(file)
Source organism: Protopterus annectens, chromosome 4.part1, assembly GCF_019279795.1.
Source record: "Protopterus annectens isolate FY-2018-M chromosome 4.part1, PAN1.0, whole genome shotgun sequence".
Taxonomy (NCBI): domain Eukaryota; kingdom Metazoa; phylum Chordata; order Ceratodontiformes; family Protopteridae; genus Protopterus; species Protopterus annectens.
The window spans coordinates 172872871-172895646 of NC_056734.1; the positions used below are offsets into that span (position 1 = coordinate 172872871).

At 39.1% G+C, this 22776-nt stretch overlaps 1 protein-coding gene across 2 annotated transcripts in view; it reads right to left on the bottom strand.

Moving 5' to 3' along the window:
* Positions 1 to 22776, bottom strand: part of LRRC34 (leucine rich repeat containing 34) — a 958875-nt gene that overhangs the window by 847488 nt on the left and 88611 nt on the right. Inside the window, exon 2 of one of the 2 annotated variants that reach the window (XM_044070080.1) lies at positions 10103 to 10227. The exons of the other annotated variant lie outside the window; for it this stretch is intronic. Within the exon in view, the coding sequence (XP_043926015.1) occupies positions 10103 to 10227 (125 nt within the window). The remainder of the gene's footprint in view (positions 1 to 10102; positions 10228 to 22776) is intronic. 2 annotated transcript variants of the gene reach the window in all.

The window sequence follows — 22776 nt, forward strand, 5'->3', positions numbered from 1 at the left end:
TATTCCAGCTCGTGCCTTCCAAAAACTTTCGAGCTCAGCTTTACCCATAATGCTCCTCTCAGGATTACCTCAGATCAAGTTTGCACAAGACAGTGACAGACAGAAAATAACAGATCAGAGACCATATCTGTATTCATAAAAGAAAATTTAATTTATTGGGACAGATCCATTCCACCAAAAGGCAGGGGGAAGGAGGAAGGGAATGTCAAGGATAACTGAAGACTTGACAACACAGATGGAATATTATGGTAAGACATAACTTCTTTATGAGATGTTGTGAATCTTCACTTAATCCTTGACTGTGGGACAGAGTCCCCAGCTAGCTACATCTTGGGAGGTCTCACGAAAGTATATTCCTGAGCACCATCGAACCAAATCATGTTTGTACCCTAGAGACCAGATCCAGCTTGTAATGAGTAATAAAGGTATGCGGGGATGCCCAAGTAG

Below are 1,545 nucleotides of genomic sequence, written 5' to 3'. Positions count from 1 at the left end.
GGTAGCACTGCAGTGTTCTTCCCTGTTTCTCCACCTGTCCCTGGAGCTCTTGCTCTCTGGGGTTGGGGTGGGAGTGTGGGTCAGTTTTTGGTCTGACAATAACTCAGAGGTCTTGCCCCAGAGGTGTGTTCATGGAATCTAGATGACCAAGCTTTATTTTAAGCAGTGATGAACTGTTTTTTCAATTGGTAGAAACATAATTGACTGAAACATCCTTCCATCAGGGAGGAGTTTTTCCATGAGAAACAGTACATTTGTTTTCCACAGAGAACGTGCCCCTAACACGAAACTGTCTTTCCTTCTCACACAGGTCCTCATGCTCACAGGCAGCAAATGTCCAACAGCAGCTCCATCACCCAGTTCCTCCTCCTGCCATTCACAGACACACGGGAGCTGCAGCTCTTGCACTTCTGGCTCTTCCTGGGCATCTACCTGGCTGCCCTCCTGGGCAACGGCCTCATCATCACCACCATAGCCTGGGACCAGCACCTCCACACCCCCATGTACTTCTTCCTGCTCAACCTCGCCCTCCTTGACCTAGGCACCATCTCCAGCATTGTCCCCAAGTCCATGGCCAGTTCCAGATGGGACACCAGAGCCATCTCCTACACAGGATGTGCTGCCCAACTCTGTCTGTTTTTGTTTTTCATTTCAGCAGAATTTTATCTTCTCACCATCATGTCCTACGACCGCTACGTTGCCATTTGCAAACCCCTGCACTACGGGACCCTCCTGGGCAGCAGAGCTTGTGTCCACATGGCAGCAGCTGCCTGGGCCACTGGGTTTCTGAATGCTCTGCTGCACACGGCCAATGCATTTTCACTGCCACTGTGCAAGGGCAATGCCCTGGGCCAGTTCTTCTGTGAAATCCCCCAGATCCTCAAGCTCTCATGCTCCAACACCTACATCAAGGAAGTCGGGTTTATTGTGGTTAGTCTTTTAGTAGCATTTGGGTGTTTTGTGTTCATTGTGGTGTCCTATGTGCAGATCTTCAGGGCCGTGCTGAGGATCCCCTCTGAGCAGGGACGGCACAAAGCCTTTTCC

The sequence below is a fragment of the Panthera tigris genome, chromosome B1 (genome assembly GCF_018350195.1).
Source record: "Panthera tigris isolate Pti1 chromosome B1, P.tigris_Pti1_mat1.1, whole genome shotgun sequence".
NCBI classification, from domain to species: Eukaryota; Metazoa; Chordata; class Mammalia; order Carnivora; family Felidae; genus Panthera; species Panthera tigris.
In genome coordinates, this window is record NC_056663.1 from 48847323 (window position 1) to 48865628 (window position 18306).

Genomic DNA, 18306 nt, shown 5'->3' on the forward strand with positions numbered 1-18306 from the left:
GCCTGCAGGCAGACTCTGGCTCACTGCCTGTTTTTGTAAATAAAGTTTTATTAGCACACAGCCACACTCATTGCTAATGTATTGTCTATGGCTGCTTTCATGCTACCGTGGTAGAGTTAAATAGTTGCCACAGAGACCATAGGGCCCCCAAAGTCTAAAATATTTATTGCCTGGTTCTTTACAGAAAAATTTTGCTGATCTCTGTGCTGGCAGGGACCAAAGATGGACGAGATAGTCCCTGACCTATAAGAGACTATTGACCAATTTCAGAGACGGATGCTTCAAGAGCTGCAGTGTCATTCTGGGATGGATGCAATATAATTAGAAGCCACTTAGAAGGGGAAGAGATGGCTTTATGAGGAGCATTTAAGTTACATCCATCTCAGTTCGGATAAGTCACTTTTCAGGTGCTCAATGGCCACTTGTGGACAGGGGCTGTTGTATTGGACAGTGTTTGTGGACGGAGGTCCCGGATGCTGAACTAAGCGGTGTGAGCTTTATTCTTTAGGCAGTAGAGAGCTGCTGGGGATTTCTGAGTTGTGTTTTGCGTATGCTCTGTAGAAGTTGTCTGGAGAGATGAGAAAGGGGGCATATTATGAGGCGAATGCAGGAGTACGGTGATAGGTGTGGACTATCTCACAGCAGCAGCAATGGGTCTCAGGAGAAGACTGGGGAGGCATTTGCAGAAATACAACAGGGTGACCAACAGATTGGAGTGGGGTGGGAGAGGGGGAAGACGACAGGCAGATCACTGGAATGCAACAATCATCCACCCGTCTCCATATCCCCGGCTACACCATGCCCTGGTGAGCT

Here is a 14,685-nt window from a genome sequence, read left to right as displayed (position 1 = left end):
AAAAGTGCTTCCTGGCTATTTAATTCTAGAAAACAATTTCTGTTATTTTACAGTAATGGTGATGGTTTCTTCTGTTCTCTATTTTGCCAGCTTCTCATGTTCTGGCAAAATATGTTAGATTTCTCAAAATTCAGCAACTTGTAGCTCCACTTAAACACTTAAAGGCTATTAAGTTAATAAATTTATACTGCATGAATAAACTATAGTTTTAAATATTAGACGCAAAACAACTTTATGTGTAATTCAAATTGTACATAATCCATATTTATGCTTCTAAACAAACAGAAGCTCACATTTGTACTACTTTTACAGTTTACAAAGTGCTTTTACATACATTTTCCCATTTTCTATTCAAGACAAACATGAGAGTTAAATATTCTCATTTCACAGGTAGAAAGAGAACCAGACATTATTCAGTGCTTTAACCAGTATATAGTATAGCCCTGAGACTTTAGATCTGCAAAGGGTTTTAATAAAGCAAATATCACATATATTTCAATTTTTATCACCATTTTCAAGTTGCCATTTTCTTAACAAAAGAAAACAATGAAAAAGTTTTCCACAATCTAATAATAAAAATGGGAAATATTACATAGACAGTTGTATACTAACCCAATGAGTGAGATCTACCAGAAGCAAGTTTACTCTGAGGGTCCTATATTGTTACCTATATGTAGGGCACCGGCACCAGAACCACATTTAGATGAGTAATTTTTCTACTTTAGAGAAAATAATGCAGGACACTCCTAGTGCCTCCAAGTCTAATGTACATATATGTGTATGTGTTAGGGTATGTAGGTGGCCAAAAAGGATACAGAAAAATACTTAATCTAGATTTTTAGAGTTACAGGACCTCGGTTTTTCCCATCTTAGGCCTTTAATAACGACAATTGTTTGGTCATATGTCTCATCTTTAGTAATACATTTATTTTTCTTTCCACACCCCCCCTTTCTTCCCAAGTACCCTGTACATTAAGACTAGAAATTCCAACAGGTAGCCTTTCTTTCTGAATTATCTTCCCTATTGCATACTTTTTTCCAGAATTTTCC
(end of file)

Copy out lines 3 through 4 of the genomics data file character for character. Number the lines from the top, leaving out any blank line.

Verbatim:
Taxonomy (NCBI): domain Eukaryota; kingdom Metazoa; phylum Chordata; order Ceratodontiformes; family Protopteridae; genus Protopterus; species Protopterus annectens.
The window spans coordinates 172872871-172895646 of NC_056734.1; the positions used below are offsets into that span (position 1 = coordinate 172872871).